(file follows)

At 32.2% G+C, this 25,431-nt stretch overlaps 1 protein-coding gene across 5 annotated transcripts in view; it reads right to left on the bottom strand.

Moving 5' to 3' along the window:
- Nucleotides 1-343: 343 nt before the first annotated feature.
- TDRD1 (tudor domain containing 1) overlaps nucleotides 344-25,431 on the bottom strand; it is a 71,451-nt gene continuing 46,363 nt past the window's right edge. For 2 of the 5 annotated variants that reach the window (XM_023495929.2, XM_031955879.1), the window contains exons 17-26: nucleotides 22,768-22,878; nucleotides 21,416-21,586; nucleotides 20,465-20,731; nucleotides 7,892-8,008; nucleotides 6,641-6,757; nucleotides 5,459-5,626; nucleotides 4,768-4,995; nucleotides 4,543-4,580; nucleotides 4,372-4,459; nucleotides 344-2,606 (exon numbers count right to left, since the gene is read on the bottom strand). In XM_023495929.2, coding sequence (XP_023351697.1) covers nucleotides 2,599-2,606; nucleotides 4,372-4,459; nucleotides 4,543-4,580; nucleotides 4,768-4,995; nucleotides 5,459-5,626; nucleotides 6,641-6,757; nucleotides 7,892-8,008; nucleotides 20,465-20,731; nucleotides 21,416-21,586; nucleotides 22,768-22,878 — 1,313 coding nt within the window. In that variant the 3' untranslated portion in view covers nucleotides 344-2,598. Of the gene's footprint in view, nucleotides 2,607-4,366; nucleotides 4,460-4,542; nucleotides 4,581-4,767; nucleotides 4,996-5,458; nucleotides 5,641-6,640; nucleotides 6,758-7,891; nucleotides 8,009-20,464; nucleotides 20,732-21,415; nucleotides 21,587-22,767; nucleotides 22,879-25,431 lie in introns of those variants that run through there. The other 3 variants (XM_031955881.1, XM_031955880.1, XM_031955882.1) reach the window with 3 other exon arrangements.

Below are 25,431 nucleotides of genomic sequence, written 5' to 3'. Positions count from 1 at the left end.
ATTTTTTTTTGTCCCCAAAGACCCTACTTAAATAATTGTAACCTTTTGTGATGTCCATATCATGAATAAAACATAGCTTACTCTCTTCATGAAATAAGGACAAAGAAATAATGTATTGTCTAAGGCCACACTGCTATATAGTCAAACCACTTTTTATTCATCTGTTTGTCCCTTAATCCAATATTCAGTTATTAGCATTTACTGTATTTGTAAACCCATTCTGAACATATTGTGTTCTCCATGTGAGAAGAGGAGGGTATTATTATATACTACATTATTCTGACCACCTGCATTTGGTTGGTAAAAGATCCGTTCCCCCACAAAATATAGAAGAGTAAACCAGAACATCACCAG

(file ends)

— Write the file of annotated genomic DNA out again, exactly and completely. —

At 32.2% G+C, this 25,431-nt stretch overlaps 1 protein-coding gene across 5 annotated transcripts in view; it reads right to left on the bottom strand.

Moving 5' to 3' along the window:
- Nucleotides 1-343: 343 nt before the first annotated feature.
- TDRD1 (tudor domain containing 1) overlaps nucleotides 344-25,431 on the bottom strand; it is a 71,451-nt gene continuing 46,363 nt past the window's right edge. For 2 of the 5 annotated variants that reach the window (XM_023495929.2, XM_031955879.1), the window contains exons 17-26: nucleotides 22,768-22,878; nucleotides 21,416-21,586; nucleotides 20,465-20,731; nucleotides 7,892-8,008; nucleotides 6,641-6,757; nucleotides 5,459-5,626; nucleotides 4,768-4,995; nucleotides 4,543-4,580; nucleotides 4,372-4,459; nucleotides 344-2,606 (exon numbers count right to left, since the gene is read on the bottom strand). In XM_023495929.2, coding sequence (XP_023351697.1) covers nucleotides 2,599-2,606; nucleotides 4,372-4,459; nucleotides 4,543-4,580; nucleotides 4,768-4,995; nucleotides 5,459-5,626; nucleotides 6,641-6,757; nucleotides 7,892-8,008; nucleotides 20,465-20,731; nucleotides 21,416-21,586; nucleotides 22,768-22,878 — 1,313 coding nt within the window. In that variant the 3' untranslated portion in view covers nucleotides 344-2,598. Of the gene's footprint in view, nucleotides 2,607-4,366; nucleotides 4,460-4,542; nucleotides 4,581-4,767; nucleotides 4,996-5,458; nucleotides 5,641-6,640; nucleotides 6,758-7,891; nucleotides 8,009-20,464; nucleotides 20,732-21,415; nucleotides 21,587-22,767; nucleotides 22,879-25,431 lie in introns of those variants that run through there. The other 3 variants (XM_031955881.1, XM_031955880.1, XM_031955882.1) reach the window with 3 other exon arrangements.

Below are 25,431 nucleotides of genomic sequence, written 5' to 3'. Positions count from 1 at the left end.
ATTTTTTTTTGTCCCCAAAGACCCTACTTAAATAATTGTAACCTTTTGTGATGTCCATATCATGAATAAAACATAGCTTACTCTCTTCATGAAATAAGGACAAAGAAATAATGTATTGTCTAAGGCCACACTGCTATATAGTCAAACCACTTTTTATTCATCTGTTTGTCCCTTAATCCAATATTCAGTTATTAGCATTTACTGTATTTGTAAACCCATTCTGAACATATTGTGTTCTCCATGTGAGAAGAGGAGGGTATTATTATATACTACATTATTCTGACCACCTGCATTTGGTTGGTAAAAGATCCGTTCCCCCACAAAATATAGAAGAGTAAACCAGAACATCACCAG